Key Questions

In June 2007, USNORTHCOM sponsored a conference entitled “IEDs in the Homeland,” which was a brainstorming event with representation from interagency partners, Service components, and JIEDDO. Key participants included the Bureau of Alcohol, Tobacco, Firearms, and Explosives (ATF), BDC, DHS, and OBP. The goal of the conference was to answer several key questions and to allow the various agencies to identify and discuss the IED threat based on NPS–12.

What constitutes an IED “campaign”? The USNORTHCOM conference made several threat assessments that complemented NPS–12 and facilitated defining what constitutes an  IED campaign. The assessment assumed that the highly successful tactics, techniques, and procedures (TTPs) employed by insurgents and terrorists in the past (and in the present, particularly in Southwest Asia) would be copied and applied by future parties threatening the homeland. A point raised by these assumptions is that DOD current hands-on experience in detecting, countering, and responding to IEDs is an invaluable resource that must be tapped in order to train agencies outside of DOD. The USNORTHCOM assessment focused on a protracted campaign instead of isolated sporadic attacks. According to the unclassified National Intelligence Estimate report, there are several threats that could employ IEDs in the homeland.

The first and primary threat is from Islamic terrorist organizations, specifically al Qaeda. This threat will probably seek to leverage the contacts and capabilities of al Qaeda in Iraq.

Of main concern is the group’s proficiency with conventional small arms and IEDs, along with its ability to develop new TTPs and to overcome obstacles to security. The threat will focus on prominent political, economic, and infrastructure targets with the goal of producing mass casualties, visually dramatic destruction, significant economic aftershocks, and/or fear within the U.S. population.

To accomplish these goals, the group may employ chemical, biological, radiological, nuclear, or explosive (CBRNE) material.  The second threat that could use IEDs in the homeland is single-issue organizations.  This threat includes such groups as the Oklahoma City bombers and other internal U.S.  terrorist and criminal organizations. These groups often try to challenge or change the government and its policies. They could utilize different techniques than the Islamic terrorist organizations, as many are able to blend in and use their knowledge about the homeland to increase their chances of successfully launching an attack.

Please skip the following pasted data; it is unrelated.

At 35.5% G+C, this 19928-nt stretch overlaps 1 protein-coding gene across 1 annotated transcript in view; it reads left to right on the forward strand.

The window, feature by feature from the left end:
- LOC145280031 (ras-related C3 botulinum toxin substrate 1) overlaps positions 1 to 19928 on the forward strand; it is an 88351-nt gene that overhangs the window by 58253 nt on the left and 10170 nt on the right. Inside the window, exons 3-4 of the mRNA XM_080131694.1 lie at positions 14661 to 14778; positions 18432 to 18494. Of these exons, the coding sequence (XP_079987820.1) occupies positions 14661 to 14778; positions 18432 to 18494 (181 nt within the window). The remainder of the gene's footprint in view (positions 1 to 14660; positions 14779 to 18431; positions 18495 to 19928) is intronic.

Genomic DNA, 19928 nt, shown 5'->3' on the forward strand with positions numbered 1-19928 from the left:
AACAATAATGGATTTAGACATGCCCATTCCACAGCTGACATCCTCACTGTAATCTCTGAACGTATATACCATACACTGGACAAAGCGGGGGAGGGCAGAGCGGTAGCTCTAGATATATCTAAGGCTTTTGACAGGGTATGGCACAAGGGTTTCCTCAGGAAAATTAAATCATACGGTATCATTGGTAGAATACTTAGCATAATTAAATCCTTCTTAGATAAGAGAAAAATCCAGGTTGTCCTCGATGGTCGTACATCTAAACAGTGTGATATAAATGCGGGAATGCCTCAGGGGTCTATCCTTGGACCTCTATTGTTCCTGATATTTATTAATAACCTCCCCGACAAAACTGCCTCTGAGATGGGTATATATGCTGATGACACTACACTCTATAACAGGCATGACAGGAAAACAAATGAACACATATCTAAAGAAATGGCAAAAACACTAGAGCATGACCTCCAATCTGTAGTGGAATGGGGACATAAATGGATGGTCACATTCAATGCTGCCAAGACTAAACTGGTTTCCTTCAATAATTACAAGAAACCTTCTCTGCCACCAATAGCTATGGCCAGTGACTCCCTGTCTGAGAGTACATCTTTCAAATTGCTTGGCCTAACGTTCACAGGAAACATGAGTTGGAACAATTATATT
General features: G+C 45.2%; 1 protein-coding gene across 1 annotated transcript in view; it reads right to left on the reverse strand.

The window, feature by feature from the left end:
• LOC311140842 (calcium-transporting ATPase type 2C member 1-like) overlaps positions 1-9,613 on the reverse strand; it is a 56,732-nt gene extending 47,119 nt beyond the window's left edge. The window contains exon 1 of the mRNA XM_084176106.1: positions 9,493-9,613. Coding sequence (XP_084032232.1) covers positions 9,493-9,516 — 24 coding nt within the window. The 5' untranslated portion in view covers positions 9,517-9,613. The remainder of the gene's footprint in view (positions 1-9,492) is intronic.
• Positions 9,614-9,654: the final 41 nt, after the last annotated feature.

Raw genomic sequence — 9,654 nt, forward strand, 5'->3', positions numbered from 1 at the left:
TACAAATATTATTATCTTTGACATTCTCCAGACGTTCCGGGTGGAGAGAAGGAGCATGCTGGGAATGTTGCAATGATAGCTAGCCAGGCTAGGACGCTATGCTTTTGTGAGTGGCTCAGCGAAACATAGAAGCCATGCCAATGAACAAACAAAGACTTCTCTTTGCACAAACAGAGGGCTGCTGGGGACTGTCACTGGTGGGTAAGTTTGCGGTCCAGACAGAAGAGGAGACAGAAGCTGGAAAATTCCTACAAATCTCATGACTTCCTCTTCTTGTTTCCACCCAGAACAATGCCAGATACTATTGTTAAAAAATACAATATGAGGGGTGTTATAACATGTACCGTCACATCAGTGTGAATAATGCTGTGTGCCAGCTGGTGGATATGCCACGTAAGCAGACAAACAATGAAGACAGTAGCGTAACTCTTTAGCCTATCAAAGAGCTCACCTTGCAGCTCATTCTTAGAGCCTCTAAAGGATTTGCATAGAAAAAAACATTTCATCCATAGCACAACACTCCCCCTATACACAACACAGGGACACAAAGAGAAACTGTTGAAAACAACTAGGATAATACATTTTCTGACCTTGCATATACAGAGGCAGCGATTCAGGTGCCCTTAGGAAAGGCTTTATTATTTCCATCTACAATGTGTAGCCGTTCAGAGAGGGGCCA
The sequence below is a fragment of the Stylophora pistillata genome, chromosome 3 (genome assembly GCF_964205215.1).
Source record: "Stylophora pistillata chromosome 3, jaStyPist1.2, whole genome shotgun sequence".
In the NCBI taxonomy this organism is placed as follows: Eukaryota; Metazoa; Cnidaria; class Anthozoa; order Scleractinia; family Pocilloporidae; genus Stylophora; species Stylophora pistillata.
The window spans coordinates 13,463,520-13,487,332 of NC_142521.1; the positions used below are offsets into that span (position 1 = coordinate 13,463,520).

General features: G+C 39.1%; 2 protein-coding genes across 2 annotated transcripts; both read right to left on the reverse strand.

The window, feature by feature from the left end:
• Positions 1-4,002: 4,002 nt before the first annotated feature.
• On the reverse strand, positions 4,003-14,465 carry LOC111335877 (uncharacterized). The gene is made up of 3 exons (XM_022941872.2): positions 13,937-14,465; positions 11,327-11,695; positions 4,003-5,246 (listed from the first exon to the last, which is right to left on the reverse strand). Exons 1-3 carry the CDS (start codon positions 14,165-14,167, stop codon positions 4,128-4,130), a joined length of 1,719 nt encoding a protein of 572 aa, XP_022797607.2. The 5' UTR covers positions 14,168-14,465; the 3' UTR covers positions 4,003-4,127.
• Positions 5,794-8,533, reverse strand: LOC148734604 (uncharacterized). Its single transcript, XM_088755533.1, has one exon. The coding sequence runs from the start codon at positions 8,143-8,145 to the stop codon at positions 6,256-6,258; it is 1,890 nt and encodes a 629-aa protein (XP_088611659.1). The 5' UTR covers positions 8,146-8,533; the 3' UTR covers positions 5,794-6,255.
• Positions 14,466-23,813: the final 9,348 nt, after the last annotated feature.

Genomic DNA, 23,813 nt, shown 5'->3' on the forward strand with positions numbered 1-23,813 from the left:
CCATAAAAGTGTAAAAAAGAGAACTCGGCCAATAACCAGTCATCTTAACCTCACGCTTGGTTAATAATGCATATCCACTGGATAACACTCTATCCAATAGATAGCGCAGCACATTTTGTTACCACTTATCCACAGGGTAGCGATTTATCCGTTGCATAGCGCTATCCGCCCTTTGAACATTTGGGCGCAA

NPS–12 does provide an idea of the level of event that would likely characterize a campaign. HSPD–19 characterized Theodore Kaczynski’s series of bombings against professors, airlines, and corporate executives over nearly 20 years as the “Unabomber Bombing Campaign.” The directive also characterized Eric Rudolph’s bombing of multiple targets from 1996 to 1998 as the “Eric Rudolph Bombing Campaign.” The likely course of action that could be called a  campaign  would include IEDs detonated in multiple moderate to large metropolitan areas over a short or extended time and including selected symbolic targets.

How might DOD support IED prediction, detection, and deterrence in the homeland?  With DOD’s current understanding of and real-world experience in IEDs, especially explosives ordnance teams, its knowledge could greatly enhance the training of other agencies that could disarm or destroy IEDs as first responders. This knowledge has been used in supporting the FBI’s Hazardous Devices School in partnership with the Army Ordnance Munitions and Electronic Maintenance School in Huntsville, Alabama. If legally authorized and formally requested, DOD also has significant intelligence, surveillance, and reconnaissance assets that could assist other agencies in defeating an IED campaign.

Do existing North American Aerospace Defense Command and USNORTHCOM CONPLANS/execute orders meet interagency expectations for potential DOD support? Conference participants identified several phases of IED incident or attack evolution and the resulting action by various agencies. In the initial phase, single IED incidents occur and are dealt with by local, state, and Federal law enforcement. USNORTHCOM would take action to increase security and force protection at DOD facilities. If an escalation of explosive events occurred, the National Response Plan would be initiated and DOD could be tasked to provide support to civil agencies.